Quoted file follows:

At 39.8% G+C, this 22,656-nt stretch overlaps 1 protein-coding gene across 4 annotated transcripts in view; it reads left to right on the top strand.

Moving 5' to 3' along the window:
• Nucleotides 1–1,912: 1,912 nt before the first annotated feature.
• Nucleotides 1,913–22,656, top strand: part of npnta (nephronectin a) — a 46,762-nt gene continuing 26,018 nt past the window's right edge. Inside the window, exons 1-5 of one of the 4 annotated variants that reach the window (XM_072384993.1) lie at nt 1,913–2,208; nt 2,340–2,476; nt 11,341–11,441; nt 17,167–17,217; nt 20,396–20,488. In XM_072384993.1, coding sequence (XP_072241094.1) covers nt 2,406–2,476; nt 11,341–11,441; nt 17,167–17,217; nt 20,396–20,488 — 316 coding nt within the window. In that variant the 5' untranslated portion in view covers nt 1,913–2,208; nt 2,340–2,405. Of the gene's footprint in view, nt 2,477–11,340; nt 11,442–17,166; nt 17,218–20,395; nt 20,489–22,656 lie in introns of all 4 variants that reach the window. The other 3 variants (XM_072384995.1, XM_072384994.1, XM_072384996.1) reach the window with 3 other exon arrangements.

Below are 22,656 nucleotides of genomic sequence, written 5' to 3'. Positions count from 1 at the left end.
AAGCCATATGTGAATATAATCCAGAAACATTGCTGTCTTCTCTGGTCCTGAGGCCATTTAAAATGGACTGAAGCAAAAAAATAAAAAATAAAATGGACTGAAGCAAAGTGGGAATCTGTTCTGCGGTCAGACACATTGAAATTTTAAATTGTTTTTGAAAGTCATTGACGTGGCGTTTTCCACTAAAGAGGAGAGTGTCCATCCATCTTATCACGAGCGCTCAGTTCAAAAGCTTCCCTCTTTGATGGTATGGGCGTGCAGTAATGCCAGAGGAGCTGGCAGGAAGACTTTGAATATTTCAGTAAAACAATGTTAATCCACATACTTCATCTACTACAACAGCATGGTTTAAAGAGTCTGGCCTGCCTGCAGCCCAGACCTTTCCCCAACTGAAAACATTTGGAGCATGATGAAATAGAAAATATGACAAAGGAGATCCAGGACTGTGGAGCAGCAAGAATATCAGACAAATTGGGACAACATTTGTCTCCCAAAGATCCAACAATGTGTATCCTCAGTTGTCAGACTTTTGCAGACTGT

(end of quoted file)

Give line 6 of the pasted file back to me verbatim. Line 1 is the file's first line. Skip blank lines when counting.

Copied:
AAGCCATATGTGAATATAATCCAGAAACATTGCTGTCTTCTCTGGTCCTGAGGCCATTTAAAATGGACTGAAGCAAAAAAATAAAAAATAAAATGGACTGAAGCAAAGTGGGAATCTGTTCTGCGGTCAGACACATTGAAATTTTAAATTGTTTTTGAAAGTCATTGACGTGGCGTTTTCCACTAAAGAGGAGAGTGTCCATCCATCTTATCACGAGCGCTCAGTTCAAAAGCTTCCCTCTTTGATGGTATGGGCGTGCAGTAATGCCAGAGGAGCTGGCAGGAAGACTTTGAATATTTCAGTAAAACAATGTTAATCCACATACTTCATCTACTACAACAGCATGGTTTAAAGAGTCTGGCCTGCCTGCAGCCCAGACCTTTCCCCAACTGAAAACATTTGGAGCATGATGAAATAGAAAATATGACAAAGGAGATCCAGGACTGTGGAGCAGCAAGAATATCAGACAAATTGGGACAACATTTGTCTCCCAAAGATCCAACAATGTGTATCCTCAGTTGTCAGACTTTTGCAGACTGT